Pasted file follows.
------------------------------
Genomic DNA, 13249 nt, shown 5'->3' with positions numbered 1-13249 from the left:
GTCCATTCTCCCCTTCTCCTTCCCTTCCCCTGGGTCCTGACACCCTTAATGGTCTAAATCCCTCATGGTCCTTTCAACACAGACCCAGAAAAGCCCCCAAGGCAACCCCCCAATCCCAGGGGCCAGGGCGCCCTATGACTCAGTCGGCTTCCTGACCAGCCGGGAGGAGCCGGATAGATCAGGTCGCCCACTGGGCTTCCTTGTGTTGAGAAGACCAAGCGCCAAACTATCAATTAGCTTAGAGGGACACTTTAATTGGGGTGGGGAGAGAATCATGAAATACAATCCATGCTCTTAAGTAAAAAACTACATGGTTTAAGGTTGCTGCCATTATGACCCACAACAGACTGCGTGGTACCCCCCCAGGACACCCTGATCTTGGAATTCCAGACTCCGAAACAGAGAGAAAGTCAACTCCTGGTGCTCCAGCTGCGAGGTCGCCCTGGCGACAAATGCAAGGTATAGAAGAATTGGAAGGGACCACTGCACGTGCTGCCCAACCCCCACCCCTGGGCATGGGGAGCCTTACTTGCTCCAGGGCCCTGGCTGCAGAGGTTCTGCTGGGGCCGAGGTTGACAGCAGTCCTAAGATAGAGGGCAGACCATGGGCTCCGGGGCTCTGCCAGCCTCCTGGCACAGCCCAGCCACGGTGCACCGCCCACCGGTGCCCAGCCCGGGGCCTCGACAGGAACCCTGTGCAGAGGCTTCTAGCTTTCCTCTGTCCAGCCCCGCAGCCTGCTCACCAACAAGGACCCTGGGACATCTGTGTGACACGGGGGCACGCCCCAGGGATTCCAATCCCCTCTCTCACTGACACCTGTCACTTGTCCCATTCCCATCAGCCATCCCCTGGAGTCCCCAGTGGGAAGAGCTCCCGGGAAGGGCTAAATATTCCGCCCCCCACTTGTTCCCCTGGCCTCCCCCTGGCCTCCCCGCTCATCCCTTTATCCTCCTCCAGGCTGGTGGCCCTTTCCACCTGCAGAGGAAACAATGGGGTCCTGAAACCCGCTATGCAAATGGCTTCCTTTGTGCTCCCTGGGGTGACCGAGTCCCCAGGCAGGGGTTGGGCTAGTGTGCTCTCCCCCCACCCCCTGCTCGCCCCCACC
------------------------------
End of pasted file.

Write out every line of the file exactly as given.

Genomic DNA, 13249 nt, shown 5'->3' with positions numbered 1-13249 from the left:
GTCCATTCTCCCCTTCTCCTTCCCTTCCCCTGGGTCCTGACACCCTTAATGGTCTAAATCCCTCATGGTCCTTTCAACACAGACCCAGAAAAGCCCCCAAGGCAACCCCCCAATCCCAGGGGCCAGGGCGCCCTATGACTCAGTCGGCTTCCTGACCAGCCGGGAGGAGCCGGATAGATCAGGTCGCCCACTGGGCTTCCTTGTGTTGAGAAGACCAAGCGCCAAACTATCAATTAGCTTAGAGGGACACTTTAATTGGGGTGGGGAGAGAATCATGAAATACAATCCATGCTCTTAAGTAAAAAACTACATGGTTTAAGGTTGCTGCCATTATGACCCACAACAGACTGCGTGGTACCCCCCCAGGACACCCTGATCTTGGAATTCCAGACTCCGAAACAGAGAGAAAGTCAACTCCTGGTGCTCCAGCTGCGAGGTCGCCCTGGCGACAAATGCAAGGTATAGAAGAATTGGAAGGGACCACTGCACGTGCTGCCCAACCCCCACCCCTGGGCATGGGGAGCCTTACTTGCTCCAGGGCCCTGGCTGCAGAGGTTCTGCTGGGGCCGAGGTTGACAGCAGTCCTAAGATAGAGGGCAGACCATGGGCTCCGGGGCTCTGCCAGCCTCCTGGCACAGCCCAGCCACGGTGCACCGCCCACCGGTGCCCAGCCCGGGGCCTCGACAGGAACCCTGTGCAGAGGCTTCTAGCTTTCCTCTGTCCAGCCCCGCAGCCTGCTCACCAACAAGGACCCTGGGACATCTGTGTGACACGGGGGCACGCCCCAGGGATTCCAATCCCCTCTCTCACTGACACCTGTCACTTGTCCCATTCCCATCAGCCATCCCCTGGAGTCCCCAGTGGGAAGAGCTCCCGGGAAGGGCTAAATATTCCGCCCCCCACTTGTTCCCCTGGCCTCCCCCTGGCCTCCCCGCTCATCCCTTTATCCTCCTCCAGGCTGGTGGCCCTTTCCACCTGCAGAGGAAACAATGGGGTCCTGAAACCCGCTATGCAAATGGCTTCCTTTGTGCTCCCTGGGGTGACCGAGTCCCCAGGCAGGGGTTGGGCTAGTGTGCTCTCCCCCCACCCCCTGCTCGCCCCCACC